Siren (higher pitch AT you; lower pitch GOING away)

Stars (Blue coming AT you; red going away)

RADAR Detectors Reflected waves from you shortened to cop;

too short = too fast = ticket

25.10 – Bow Waves

          You are at the leading edge of the wave, a boat through the water, you

are at the top of the pyramid with the rest of the wave fanning out

behind you.

25.11 – Shock Waves

          You are at the leading edge of the wave a plane breaking the sound

                   barrier;  you are at the top of the pyramid with the rest of the

                   wave fanning out behind you.

          Plane goes over THEN you hear the “sound wave” later

Chapter 26 – Sound

          A room full of ping pong balls.

                   Tuning fork in a glass of water.

26.1 – The Origin of Sound

          Sound is the vibration of material objects.

Guitar strings, drum, saxophone (vibrating reeds.)  One thing makes the other thing, bell, inside drum, or soundboard vibrate.

                   Pitch = the sound made, that we hear as music.

                   You hear 20 – 20K Hz (before heavy iPod use.)

                             20 = Infrasonic; 20K+  = Ultrasonic.

          26.2 – Sound in Air

Longitudinal, Compressions (hi pressure) and Rarefactions (lo pressure)

          of air molecules.

Pulse, not the air, travels. 

Tuning Fork alternately compresses and rarefies air in pipe.

          26.3 – Media That Transmit Sound

                   Sound transmitted through a medium … air … no air … no sound.

                   Rocks under water, rocks in air, but not rocks (alarm clock) in vacuum.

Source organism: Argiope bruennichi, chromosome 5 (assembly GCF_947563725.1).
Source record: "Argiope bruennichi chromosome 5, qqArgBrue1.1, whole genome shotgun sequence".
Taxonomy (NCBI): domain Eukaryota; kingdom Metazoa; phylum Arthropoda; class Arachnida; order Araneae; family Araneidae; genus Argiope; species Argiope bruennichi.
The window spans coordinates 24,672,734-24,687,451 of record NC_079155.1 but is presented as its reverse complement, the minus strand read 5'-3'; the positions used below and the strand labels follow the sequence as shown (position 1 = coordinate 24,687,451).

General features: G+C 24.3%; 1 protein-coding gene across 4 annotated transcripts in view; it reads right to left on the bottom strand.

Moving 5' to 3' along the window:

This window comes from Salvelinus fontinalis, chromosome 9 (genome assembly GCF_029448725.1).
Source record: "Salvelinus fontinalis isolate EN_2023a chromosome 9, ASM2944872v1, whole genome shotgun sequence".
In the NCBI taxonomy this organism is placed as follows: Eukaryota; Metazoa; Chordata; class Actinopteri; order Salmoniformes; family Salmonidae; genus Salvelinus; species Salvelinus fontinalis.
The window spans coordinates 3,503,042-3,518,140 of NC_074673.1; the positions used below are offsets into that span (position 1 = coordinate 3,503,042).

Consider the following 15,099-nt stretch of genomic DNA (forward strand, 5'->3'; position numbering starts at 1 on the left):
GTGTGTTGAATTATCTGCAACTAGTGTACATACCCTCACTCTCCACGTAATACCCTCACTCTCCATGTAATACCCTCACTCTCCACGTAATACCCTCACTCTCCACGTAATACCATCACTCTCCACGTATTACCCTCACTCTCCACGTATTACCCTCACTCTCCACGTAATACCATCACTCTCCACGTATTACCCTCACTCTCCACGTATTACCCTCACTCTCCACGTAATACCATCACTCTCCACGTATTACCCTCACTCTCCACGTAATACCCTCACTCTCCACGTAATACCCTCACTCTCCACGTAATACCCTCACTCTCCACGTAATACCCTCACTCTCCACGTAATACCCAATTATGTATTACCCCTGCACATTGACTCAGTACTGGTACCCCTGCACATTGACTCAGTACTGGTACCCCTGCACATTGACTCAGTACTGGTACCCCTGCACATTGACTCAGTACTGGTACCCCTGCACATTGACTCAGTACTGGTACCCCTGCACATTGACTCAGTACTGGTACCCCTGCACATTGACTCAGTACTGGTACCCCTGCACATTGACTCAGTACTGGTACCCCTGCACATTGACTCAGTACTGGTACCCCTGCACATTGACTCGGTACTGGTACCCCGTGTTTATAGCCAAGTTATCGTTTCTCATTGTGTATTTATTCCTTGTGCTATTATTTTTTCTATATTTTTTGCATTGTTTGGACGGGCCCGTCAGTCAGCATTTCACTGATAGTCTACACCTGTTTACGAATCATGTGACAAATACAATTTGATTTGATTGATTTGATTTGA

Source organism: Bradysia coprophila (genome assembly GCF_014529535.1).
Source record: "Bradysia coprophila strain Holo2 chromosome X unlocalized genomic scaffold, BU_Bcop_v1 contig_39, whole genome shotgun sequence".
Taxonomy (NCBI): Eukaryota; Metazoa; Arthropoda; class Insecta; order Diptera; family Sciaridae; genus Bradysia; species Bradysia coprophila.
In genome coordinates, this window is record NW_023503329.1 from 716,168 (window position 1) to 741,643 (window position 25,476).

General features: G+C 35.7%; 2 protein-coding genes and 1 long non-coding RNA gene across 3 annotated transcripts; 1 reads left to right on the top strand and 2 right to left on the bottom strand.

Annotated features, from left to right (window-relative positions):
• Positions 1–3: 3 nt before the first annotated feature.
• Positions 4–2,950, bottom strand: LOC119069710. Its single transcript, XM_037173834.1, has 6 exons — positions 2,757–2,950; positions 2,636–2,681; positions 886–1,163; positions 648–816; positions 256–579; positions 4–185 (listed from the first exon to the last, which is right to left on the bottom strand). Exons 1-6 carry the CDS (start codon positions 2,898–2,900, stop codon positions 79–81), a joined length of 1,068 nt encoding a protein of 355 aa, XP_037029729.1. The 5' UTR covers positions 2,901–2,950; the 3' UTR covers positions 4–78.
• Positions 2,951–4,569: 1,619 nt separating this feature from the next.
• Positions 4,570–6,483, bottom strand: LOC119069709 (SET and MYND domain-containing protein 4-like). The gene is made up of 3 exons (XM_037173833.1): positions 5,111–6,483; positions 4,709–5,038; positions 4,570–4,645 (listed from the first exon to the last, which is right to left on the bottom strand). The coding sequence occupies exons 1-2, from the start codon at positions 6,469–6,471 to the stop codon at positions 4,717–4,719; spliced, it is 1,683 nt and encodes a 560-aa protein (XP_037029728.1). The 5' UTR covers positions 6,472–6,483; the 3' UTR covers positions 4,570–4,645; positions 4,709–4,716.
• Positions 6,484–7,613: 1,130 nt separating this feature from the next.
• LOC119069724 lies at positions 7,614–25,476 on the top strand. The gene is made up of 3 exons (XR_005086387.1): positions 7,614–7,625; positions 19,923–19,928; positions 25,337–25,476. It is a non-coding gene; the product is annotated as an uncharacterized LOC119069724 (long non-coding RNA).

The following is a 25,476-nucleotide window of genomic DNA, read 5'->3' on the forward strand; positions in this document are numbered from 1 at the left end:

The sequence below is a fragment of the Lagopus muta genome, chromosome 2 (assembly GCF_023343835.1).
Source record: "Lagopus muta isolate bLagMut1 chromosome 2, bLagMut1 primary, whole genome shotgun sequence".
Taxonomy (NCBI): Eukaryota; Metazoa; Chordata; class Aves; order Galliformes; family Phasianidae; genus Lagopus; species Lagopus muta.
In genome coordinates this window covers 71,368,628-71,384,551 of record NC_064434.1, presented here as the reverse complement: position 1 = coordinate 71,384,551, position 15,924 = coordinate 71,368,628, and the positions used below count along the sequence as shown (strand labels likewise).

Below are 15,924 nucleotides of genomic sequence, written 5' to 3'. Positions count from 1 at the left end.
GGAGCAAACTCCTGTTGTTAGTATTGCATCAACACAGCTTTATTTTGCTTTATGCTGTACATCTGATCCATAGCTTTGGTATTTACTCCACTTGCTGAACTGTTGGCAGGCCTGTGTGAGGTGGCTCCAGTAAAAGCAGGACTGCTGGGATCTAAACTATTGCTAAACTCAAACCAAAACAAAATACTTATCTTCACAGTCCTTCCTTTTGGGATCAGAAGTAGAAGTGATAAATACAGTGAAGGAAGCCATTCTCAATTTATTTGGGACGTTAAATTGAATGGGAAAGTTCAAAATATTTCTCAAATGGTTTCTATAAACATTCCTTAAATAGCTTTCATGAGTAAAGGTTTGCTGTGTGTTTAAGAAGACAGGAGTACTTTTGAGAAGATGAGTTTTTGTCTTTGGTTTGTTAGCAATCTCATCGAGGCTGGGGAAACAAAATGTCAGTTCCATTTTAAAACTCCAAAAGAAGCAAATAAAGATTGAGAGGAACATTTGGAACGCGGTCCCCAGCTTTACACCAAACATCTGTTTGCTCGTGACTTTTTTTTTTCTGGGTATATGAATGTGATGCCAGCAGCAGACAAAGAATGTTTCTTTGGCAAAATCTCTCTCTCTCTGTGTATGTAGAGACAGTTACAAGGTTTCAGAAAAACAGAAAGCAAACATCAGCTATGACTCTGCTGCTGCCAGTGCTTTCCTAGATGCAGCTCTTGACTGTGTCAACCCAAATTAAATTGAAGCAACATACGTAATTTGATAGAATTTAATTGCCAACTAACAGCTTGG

26.4 – Speed of Sound

                   Dry air, 0° C, 330 m/s (1,200 km/hr)

                   Lightning FLASH, then …. BOOM

                   Each degree increase in temp results in 0.60 m increase in speed of

                             sound.  So room temp (20° C) speed of sound is 340 m/s.

                   Speed does NOT depend on density but on ELASTICITY (the ability to

                             change shape), higher = higher; steel = air X15, water = air X4. 

          26.5 – Loudness

                   Intensity = Proportion to square of amplitude of wave. 

                   Loudness is subjective (the hearing loss is not.  Varies as a log (powers

of ten) of intensity; measured in dBs, decibels, Alexander

Graham BELLS.  10dB = 10X 0 dB, 20 dB = 100X 0 dB

(60 = 100X 40 etc.)

          26.6 – Forced Vibration

                   Tuning Fork by itself is not much “sound”.  On a table, Fork “uses” the

                             table to make MORE sound; the table becomes a soundboard,

                             table is forced to vibrate with fork, by fork.

          26.7 – Natural Frequency